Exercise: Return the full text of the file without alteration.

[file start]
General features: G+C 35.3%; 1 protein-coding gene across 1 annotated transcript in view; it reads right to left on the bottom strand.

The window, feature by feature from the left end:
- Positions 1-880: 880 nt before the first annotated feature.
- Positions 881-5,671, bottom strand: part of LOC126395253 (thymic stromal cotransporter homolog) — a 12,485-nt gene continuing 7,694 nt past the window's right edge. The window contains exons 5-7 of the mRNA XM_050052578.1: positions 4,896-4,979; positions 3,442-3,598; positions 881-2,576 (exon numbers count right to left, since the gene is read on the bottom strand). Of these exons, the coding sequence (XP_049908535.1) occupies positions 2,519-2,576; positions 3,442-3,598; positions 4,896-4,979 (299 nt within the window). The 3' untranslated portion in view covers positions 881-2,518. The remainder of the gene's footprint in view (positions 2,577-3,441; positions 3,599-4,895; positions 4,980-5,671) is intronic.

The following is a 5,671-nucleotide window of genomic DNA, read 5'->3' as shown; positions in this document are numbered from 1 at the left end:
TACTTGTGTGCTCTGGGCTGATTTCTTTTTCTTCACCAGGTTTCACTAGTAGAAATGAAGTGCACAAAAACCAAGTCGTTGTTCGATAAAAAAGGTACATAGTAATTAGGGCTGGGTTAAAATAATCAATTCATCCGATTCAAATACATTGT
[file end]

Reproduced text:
General features: G+C 35.3%; 1 protein-coding gene across 1 annotated transcript in view; it reads right to left on the bottom strand.

The window, feature by feature from the left end:
- Positions 1-880: 880 nt before the first annotated feature.
- Positions 881-5,671, bottom strand: part of LOC126395253 (thymic stromal cotransporter homolog) — a 12,485-nt gene continuing 7,694 nt past the window's right edge. The window contains exons 5-7 of the mRNA XM_050052578.1: positions 4,896-4,979; positions 3,442-3,598; positions 881-2,576 (exon numbers count right to left, since the gene is read on the bottom strand). Of these exons, the coding sequence (XP_049908535.1) occupies positions 2,519-2,576; positions 3,442-3,598; positions 4,896-4,979 (299 nt within the window). The 3' untranslated portion in view covers positions 881-2,518. The remainder of the gene's footprint in view (positions 2,577-3,441; positions 3,599-4,895; positions 4,980-5,671) is intronic.

The following is a 5,671-nucleotide window of genomic DNA, read 5'->3' as shown; positions in this document are numbered from 1 at the left end:
TACTTGTGTGCTCTGGGCTGATTTCTTTTTCTTCACCAGGTTTCACTAGTAGAAATGAAGTGCACAAAAACCAAGTCGTTGTTCGATAAAAAAGGTACATAGTAATTAGGGCTGGGTTAAAATAATCAATTCATCCGATTCAAATACATTGT